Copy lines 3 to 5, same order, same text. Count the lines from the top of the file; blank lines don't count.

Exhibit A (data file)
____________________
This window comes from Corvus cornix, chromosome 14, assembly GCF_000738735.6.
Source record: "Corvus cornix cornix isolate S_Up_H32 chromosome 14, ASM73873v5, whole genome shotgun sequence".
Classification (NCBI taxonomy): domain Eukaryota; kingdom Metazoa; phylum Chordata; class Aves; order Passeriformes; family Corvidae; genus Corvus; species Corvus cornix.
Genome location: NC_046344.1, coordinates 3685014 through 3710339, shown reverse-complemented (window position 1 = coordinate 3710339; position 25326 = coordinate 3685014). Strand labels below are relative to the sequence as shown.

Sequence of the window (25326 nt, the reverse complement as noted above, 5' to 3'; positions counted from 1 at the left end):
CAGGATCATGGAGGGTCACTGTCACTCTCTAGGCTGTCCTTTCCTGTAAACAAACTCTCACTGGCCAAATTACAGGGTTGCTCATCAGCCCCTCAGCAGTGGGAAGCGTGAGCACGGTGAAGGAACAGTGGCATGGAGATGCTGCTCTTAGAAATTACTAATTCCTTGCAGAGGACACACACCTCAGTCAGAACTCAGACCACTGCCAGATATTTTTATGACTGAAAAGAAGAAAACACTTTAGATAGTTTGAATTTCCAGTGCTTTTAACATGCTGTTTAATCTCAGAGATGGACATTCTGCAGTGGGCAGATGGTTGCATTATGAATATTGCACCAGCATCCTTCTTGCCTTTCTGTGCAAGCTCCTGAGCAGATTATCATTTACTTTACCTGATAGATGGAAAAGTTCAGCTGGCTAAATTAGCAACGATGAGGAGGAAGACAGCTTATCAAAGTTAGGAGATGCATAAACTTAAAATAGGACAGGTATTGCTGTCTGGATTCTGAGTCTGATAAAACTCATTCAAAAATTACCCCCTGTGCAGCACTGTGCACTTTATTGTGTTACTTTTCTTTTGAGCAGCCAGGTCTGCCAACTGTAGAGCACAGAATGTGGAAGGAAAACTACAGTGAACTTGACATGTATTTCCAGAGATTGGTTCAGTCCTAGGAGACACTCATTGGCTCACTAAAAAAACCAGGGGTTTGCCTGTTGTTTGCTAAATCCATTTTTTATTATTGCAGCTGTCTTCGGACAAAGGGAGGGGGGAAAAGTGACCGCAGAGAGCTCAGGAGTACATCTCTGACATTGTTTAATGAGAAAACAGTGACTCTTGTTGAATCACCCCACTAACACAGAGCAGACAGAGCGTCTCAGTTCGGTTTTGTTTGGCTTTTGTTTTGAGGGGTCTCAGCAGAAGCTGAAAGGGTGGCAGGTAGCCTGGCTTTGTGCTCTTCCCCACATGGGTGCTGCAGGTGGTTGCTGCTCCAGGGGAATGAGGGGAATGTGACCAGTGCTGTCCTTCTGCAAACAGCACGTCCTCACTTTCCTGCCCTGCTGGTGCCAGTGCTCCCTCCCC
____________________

Classification (NCBI taxonomy): domain Eukaryota; kingdom Metazoa; phylum Chordata; class Aves; order Passeriformes; family Corvidae; genus Corvus; species Corvus cornix.
Genome location: NC_046344.1, coordinates 3685014 through 3710339, shown reverse-complemented (window position 1 = coordinate 3710339; position 25326 = coordinate 3685014). Strand labels below are relative to the sequence as shown.

Sequence of the window (25326 nt, the reverse complement as noted above, 5' to 3'; positions counted from 1 at the left end):